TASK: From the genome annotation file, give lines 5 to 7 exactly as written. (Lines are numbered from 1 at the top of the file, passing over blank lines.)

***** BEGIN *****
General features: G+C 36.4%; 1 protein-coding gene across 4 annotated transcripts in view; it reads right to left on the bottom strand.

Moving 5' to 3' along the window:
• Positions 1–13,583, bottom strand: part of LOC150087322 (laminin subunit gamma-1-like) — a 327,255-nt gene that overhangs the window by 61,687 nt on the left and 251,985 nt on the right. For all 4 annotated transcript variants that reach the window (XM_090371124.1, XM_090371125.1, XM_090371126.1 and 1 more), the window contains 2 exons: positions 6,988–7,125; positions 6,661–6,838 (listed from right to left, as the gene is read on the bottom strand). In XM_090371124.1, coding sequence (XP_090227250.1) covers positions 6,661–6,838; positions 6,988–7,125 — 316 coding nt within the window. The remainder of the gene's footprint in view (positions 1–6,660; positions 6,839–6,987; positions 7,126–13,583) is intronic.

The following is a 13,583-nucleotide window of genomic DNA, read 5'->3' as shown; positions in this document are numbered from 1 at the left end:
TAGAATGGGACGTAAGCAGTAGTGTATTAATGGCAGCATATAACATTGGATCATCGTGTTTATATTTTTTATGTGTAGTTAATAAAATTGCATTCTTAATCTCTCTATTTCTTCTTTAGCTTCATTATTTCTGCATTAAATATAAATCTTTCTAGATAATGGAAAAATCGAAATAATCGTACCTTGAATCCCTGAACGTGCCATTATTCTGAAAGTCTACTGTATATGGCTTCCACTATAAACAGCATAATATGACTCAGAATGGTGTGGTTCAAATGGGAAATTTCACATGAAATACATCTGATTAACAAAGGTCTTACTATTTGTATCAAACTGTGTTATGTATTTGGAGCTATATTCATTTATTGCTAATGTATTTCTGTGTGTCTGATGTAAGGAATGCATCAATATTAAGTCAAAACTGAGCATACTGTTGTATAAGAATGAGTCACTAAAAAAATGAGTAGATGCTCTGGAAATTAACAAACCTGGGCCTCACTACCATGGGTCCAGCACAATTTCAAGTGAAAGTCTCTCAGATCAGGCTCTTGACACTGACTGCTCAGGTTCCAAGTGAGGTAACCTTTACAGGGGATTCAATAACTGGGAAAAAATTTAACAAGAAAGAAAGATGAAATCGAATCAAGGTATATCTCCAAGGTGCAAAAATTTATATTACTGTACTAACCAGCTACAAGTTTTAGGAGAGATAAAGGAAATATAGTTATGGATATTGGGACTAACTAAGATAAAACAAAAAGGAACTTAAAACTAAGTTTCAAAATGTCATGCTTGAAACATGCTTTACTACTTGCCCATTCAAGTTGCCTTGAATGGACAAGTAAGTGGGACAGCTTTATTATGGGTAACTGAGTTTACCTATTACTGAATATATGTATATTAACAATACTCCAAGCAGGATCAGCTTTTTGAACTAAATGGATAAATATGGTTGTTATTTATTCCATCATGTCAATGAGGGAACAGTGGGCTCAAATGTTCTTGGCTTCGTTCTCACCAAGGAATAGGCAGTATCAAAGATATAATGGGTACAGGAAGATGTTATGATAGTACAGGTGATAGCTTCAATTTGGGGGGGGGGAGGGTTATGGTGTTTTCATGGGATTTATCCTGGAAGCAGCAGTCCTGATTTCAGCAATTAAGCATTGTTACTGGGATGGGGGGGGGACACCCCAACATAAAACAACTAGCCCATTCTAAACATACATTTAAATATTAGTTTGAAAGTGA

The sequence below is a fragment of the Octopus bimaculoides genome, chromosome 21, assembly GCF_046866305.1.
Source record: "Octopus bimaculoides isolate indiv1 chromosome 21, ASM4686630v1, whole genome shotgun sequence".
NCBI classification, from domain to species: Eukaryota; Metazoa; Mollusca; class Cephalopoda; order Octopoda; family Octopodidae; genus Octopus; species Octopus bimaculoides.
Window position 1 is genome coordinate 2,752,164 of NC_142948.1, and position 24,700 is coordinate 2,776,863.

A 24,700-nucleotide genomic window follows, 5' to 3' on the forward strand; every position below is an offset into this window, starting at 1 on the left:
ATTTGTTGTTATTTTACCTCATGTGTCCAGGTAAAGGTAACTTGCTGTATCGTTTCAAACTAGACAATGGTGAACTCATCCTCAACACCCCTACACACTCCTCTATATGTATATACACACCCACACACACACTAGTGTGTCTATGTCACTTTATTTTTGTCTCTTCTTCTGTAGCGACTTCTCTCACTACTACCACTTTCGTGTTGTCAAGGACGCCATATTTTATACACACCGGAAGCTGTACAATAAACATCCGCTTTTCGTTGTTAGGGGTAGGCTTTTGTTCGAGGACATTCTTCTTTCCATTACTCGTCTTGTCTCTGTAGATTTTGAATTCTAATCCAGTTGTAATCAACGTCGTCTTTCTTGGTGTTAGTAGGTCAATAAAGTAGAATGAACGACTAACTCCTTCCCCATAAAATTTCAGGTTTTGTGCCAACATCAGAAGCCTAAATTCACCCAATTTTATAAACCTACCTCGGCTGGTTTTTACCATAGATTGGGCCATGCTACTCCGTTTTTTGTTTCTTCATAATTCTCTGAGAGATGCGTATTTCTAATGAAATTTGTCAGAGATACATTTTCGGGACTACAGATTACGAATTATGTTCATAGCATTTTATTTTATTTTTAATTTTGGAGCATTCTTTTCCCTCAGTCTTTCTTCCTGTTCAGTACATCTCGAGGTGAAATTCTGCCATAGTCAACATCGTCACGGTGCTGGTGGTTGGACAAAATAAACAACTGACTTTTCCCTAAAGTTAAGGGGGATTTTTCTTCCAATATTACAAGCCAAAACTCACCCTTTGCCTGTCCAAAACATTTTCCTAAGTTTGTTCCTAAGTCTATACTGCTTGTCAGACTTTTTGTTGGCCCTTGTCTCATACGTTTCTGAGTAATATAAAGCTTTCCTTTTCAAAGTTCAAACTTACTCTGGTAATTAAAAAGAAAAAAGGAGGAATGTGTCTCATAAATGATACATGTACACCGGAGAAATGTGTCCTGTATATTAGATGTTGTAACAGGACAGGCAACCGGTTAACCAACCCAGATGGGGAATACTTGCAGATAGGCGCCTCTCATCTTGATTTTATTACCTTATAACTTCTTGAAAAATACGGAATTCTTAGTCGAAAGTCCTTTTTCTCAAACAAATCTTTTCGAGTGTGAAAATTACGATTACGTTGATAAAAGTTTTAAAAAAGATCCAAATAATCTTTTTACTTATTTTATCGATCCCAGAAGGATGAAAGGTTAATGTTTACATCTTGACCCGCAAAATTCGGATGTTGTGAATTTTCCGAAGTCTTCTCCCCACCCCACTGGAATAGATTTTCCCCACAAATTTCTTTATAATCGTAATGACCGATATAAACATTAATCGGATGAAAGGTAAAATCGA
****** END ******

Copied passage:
TAGAATGGGACGTAAGCAGTAGTGTATTAATGGCAGCATATAACATTGGATCATCGTGTTTATATTTTTTATGTGTAGTTAATAAAATTGCATTCTTAATCTCTCTATTTCTTCTTTAGCTTCATTATTTCTGCATTAAATATAAATCTTTCTAGATAATGGAAAAATCGAAATAATCGTACCTTGAATCCCTGAACGTGCCATTATTCTGAAAGTCTACTGTATATGGCTTCCACTATAAACAGCATAATATGACTCAGAATGGTGTGGTTCAAATGGGAAATTTCACATGAAATACATCTGATTAACAAAGGTCTTACTATTTGTATCAAACTGTGTTATGTATTTGGAGCTATATTCATTTATTGCTAATGTATTTCTGTGTGTCTGATGTAAGGAATGCATCAATATTAAGTCAAAACTGAGCATACTGTTGTATAAGAATGAGTCACTAAAAAAATGAGTAGATGCTCTGGAAATTAACAAACCTGGGCCTCACTACCATGGGTCCAGCACAATTTCAAGTGAAAGTCTCTCAGATCAGGCTCTTGACACTGACTGCTCAGGTTCCAAGTGAGGTAACCTTTACAGGGGATTCAATAACTGGGAAAAAATTTAACAAGAAAGAAAGATGAAATCGAATCAAGGTATATCTCCAAGGTGCAAAAATTTATATTACTGTACTAACCAGCTACAAGTTTTAGGAGAGATAAAGGAAATATAGTTATGGATATTGGGACTAACTAAGATAAAACAAAAAGGAACTTAAAACTAAGTTTCAAAATGTCATGCTTGAAACATGCTTTACTACTTGCCCATTCAAGTTGCCTTGAATGGACAAGTAAGTGGGACAGCTTTATTATGGGTAACTGAGTTTACCTATTACTGAATATATGTATATTAACAATACTCCAAGCAGGATCAGCTTTTTGAACTAAATGGATAAATATGGTTGTTATTTATTCCATCATGTCAATGAGGGAACAGTGGGCTCAAATGTTCTTGGCTTCGTTCTCACCAAGGAATAGGCAGTATCAAAGATATAATGGGTACAGGAAGATGTTATGATAGTACAGGTGATAGCTTCAATTTGGGGGGGGGGAGGGTTATGGTGTTTTCATGGGATTTATCCTGGAAGCAGCAGTCCTGATTTCAGCAATTAAGCATTGTTACTGGGATGGGGGGGGGACACCCCAACATAAAACAACTAGCCCATTCTAAACATACATTTAAATATTAGTTTGAAAGTGA

The sequence below is a fragment of the Octopus bimaculoides genome, chromosome 21, assembly GCF_046866305.1.
Source record: "Octopus bimaculoides isolate indiv1 chromosome 21, ASM4686630v1, whole genome shotgun sequence".